Cynthia Weil Dies: ‘You’ve Lost That Lovin’ Feelin’,’ ‘We Gotta Get Out Of This Place’ & ‘On Broadway’ Co-Writer Was 82

Cynthia Weil, who teamed with husband Barry Mann to write such pop classics as “You’ve Lost That Lovin’ Feelin’,” “On Broadway,” “We Gotta Get Out of This Place” and dozens of other hits for the likes of the Drifters, the Ronettes, Dolly Parton and B.J. Thomas, died Thursday. She was 82.

Weil’s daughter, Dr. Jenn Mann, said via publicist Sarah Schlief: “My mother, Cynthia Weil, was the greatest mother, grandmother and wife our family could ever ask for. She was my best friend, confidante and my partner in crime and an idol and trailblazer for women in music.”

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Weil and Mann, who were married for 62 years, were among the most important songwriters in the early days of rock ‘n’ roll. They won a pair of Grammys and were Oscar-nominated for Best Song for “Somewhere Out There,” the Linda Ronstadt-James Ingram duet from An American Tail. The couple would share a Trustees Award from the Recording Academy in 2015.

The pair also received the inaugural National Academy of Songwriter Life Achievement Award, were inducted into the Songwriters Hall of Fame in 1987 and earned the Ahmet Ertegun Award from the Rock and Roll Hall of Fame in 2010. King inducted them, and Weil was the first woman to receive the prestigious award that is given to non-performing music professionals.

The spouses also were featured characters in the hit Broadway show Beautiful: The Carole King Musical. Anika Larsen earned the Featured Actress in a Musical Tony nom and a Drama Desk win for playing Weil.

Among the other stone-classic Top 10 hits that Weil co-penned are Parton’s cover of “Here You Come Again,” the Ronettes’ “Walking in the Rain,” Paul Revere and the Raiders’ “Kicks” and the Righteous Brothers “(You’re My) Soul and Inspiration.”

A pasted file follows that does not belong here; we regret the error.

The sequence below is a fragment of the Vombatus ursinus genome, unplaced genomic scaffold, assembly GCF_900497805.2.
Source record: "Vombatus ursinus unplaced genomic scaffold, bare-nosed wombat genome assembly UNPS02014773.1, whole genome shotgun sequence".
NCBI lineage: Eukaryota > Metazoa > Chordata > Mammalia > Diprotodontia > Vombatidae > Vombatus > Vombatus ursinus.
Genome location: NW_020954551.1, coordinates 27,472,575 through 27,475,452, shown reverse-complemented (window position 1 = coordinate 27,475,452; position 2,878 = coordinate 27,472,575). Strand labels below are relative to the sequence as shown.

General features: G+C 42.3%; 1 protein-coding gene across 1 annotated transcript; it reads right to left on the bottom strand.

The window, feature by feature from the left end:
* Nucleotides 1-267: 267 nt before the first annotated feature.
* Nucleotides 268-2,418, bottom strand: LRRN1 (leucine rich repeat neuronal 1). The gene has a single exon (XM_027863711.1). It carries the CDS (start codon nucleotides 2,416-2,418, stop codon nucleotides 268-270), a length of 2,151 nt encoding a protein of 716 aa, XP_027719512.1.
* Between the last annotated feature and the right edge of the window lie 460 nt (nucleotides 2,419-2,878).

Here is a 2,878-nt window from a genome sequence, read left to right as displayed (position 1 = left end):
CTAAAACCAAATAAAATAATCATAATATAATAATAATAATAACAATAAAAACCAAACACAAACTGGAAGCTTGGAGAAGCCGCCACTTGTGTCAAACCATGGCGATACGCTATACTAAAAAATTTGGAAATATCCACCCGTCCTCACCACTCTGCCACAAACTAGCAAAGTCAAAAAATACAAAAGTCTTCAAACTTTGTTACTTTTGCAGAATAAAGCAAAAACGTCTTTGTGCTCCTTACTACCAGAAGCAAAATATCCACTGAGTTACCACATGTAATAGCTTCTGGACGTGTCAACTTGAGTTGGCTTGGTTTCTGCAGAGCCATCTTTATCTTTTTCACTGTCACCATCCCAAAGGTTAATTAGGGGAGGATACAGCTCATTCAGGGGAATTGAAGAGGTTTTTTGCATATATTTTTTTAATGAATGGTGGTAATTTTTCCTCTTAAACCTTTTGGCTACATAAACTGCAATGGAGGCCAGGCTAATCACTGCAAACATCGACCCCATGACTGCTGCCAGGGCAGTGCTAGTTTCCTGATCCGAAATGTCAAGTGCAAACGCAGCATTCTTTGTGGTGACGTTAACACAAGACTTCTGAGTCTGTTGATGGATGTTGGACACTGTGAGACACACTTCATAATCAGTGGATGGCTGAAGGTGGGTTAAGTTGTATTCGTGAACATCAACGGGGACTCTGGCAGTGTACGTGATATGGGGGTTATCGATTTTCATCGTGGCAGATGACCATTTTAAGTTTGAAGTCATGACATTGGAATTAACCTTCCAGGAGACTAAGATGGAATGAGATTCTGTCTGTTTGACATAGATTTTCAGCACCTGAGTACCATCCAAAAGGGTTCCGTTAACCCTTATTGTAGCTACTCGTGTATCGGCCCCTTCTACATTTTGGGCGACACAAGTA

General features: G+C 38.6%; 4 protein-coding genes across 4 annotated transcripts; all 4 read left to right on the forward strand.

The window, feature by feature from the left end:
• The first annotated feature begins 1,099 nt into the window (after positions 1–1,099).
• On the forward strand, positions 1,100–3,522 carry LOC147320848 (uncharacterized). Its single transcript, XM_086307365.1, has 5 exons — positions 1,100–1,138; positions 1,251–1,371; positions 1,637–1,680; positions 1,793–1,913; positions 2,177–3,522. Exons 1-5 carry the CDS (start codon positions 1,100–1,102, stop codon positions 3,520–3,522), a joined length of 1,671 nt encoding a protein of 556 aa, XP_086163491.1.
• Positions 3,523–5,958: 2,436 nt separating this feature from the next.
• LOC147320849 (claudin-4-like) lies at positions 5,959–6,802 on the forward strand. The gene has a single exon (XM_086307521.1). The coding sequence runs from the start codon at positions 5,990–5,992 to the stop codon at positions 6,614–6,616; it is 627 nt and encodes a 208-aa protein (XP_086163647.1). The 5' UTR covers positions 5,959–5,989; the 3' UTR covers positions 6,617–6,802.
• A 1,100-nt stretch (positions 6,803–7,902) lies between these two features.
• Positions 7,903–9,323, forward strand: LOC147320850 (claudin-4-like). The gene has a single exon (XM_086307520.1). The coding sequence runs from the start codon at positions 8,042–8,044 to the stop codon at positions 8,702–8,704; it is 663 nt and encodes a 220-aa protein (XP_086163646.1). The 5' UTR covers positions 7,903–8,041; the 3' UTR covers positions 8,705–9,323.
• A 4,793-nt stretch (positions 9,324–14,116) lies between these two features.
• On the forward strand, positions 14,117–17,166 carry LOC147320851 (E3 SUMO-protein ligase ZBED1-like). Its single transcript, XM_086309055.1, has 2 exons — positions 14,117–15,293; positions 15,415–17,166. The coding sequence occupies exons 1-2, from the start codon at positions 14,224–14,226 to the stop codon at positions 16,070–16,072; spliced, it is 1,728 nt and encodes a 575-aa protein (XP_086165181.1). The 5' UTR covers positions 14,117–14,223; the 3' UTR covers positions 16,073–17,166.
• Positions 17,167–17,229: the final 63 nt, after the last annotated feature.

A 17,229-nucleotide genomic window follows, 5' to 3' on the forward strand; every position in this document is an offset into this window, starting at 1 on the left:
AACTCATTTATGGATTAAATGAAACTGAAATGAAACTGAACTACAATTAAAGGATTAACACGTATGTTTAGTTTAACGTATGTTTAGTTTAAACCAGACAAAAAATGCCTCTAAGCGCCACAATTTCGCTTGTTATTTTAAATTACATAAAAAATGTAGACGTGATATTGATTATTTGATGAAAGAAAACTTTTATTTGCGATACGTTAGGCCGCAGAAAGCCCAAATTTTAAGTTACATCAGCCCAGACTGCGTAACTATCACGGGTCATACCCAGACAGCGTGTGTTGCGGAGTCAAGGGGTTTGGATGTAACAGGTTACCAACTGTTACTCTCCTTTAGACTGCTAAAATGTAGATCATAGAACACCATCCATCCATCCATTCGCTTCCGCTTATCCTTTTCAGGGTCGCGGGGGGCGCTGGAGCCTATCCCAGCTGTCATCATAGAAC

That chart-topping latter song was the Phil Spector-produced follow-up to the Righteous Brothers’ signature hit “You’ve Lost That Lovin’ Feelin’,” which was the most-played song of the 20th century. In all, their songs charted nearly 100 times on the Billboard Hot 100 and more than 50 times in the UK.

Weil and Mann met while working at the “Brill Building” in Manhattan and decided to collaborate. While there they became friends with — and chief rivals of — Carole King and Gerry Goffin, and the couples churned out memorable monster hits for years.

Barry Mann, Cynthia Weil (standing left) and Carole King at work in 1959 in New York (Getty Images)
Barry Mann, Cynthia Weil (standing left) and Carole King at work in 1959 in New York (Getty Images)

Their first success was with Tony Orlando’s “Bless You,” which made the Top 15 in 1961 and hit No. 5 in the UK. Later that year they hit again with the Crystals’ “Uptown” and had their first U.S. Top 10 record with Paul Petersen’s “My Dad” in 1962. The following year brought more Top 10 success with Eydie Gormé’s “Blame It on the Bossa Nova” and the Drifters’ unforgettable “On Broadway,” which scatting guitarist George Benson remade in 1978 and hit No. 7 on the Billboard Hot 100. Neil Young also memorably covered the song on his 1989 album Freedom.

And the hits kept comin’ from Weil and Mann: Gene Pitney took “I’m Gonna Be Strong” to No. 9 in the U.S. and No. 2 in the UK (Cyndi Lauper having a minor hit with it in 1995). “Walking in the Rain” and the Drifters’ “Saturday Night at the Movies” were Top 20 hits before Paul Revere and the Raiders had back-to-back Top 10 hits with “Kicks” and “Hungry.”

Weil-Mann songs continued to chart through the 1970s, ’80s and ’90s, highlighted by Thomas’ “Rock and Roll Lullaby” (1972), Quincy Jones’ “Just Once” (1981) and “Don’t Know Much,” a No. 2 smash cover by Ronstadt and Aaron Neville that earned a Song of the Year Grammy nom.

The couple enjoyed another of their greatest successes in 1986 with “Somewhere Out There,” which peaked at No. 2 in the U.S., hit the UK Top 10 and earned two Grammys including Song of the Year. It also scored an Oscar nom for Best Song but lost to “Take My Breath Away” from Top Gun.

Weil and Mann had one last Top 10 in 1997, co-writing “I Will Come to You” with the members of Hanson as a follow-up to the youthful duo’s global smash “MMMBop.”

Weil was born on October 18, 1940, in New York City. Along with her songwriting credits — their tunes have graced hundreds of movies and TV shows — she and Mann were the subjects of They Wrote That?, a musical revue of their songs that played for 14 months in Manhattan from 2004-05. She also wrote the 2015 novel I’m Glad I Did.

She is survived by Mann and their daughter.

Here are some tributes to Weil that came in today:

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